Wednesday, December 09, 2009

An Gaeltacht

The term « Gaeltacht » is the Irish-language word which refers to the parts of Ireland where Irish is still the vernacular.
The main Gaeltacht regions are the County Galway (including Connemara, the Aran Islands, Carraroe and Spiddal), the County Donegal and the Dingle Peninsula. Smaller areas of an Gaeltacht are Cork, Waterford, Meath and Mayo.

At various times of their history, the native Irish were dispossessed from their rich lands and pushed towards the infertile western seaboard.
The maps below represent the evolution (or rather de-evolution) of these regions during the 20th and at the beginning of the 21st century. To remedy to such a situation, new political measures have been put in place. The Department of Community, Rural and Gaeltacht affairs, who acts jointly with the regional government agency Údarás na Gaeltachta, sets itself the following targets:
- To promote the cultural, economic and social welfare as the main source of the living language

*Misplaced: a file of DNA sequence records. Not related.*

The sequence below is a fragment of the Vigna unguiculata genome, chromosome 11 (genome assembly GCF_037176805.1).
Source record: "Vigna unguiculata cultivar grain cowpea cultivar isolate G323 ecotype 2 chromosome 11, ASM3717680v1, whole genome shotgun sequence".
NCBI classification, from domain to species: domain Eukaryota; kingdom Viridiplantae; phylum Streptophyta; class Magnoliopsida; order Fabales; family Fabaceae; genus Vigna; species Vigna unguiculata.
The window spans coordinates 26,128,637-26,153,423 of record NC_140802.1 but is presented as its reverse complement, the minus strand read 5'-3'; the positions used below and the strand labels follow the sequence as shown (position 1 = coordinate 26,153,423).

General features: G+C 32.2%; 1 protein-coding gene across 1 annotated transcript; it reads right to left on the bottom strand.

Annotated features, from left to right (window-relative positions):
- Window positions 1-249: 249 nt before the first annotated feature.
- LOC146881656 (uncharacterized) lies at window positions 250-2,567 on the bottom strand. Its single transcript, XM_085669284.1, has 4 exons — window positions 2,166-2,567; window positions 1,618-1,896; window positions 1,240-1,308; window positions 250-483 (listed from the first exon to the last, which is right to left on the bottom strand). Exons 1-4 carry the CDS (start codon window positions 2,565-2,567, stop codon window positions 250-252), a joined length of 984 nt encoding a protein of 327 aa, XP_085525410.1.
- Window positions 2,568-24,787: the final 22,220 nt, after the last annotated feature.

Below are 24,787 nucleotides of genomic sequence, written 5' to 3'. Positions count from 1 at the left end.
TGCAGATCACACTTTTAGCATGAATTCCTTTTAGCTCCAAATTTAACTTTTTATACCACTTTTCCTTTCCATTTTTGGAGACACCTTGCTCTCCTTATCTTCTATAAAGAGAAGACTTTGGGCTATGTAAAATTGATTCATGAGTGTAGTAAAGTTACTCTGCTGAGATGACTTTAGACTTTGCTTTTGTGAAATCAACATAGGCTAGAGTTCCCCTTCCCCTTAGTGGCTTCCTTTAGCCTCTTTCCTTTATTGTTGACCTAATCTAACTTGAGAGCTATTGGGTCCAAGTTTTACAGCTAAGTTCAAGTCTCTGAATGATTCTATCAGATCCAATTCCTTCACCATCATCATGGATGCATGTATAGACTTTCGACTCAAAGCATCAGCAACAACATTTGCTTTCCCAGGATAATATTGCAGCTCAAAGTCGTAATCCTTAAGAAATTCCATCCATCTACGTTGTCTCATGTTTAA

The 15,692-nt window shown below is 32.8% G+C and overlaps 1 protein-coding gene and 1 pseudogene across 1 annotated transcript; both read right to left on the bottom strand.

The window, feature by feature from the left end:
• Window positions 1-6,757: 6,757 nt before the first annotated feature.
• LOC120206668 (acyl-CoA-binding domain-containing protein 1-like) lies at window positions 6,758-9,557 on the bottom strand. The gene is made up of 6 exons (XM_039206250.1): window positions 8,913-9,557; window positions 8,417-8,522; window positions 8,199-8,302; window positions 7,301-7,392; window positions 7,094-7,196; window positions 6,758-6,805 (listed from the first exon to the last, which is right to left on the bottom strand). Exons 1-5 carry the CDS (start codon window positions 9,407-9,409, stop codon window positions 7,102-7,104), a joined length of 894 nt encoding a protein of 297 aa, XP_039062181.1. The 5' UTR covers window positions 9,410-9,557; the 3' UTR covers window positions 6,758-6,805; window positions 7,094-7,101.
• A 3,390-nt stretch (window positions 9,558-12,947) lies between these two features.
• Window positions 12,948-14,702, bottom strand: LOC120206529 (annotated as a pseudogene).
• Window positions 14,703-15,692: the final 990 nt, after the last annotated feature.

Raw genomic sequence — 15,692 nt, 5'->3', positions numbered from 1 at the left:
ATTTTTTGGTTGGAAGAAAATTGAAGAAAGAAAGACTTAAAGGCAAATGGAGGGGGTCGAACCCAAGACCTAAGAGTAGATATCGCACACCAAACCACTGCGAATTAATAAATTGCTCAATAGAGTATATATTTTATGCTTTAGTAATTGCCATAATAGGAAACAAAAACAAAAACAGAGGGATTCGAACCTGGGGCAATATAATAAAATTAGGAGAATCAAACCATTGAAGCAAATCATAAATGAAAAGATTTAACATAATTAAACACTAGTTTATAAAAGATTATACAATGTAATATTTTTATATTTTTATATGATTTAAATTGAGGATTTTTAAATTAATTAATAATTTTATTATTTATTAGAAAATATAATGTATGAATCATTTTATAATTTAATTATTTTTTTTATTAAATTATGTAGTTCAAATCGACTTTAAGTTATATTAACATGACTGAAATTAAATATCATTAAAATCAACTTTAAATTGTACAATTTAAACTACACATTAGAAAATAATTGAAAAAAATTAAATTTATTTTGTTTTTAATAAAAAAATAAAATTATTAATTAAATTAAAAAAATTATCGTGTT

- To promote the reversal of the decline of Irish as principal means of communication in the Gaeltacht
- To promote the extension of the Irish to the whole country
- To promote the tourism in this area given some aspects such as the Irish language, the distinctive culture reflected in music, in the songs, dances, etc.

Irish is officially the first language of the Republic of Ireland, English being the second one. Theoretically, every official document should be rendered in both languages, but it is most of the time only available in English. In 2003 the Official Languages Act was signed: it provides a statutory framework for the delivery of services through the Irish language.

An important factor of the aforementioned decline of the language is the fact that many Irish-speaking families tend to encourage their children to learn English, which is the language of education and employment. Another one is the movement of English speakers into the Gaeltacht regions, but also outwards, some native Irish-speakers leaving with English-speaking partners.
As a consequence, many now fear that the true Gaeltacht might be on the verge of extinction. However, active groups of speakers created their own Gaeltacht regions abroad namely in Britain, Canada, North America or Australia.

Vinciane Pirard and Cécile Leclercq

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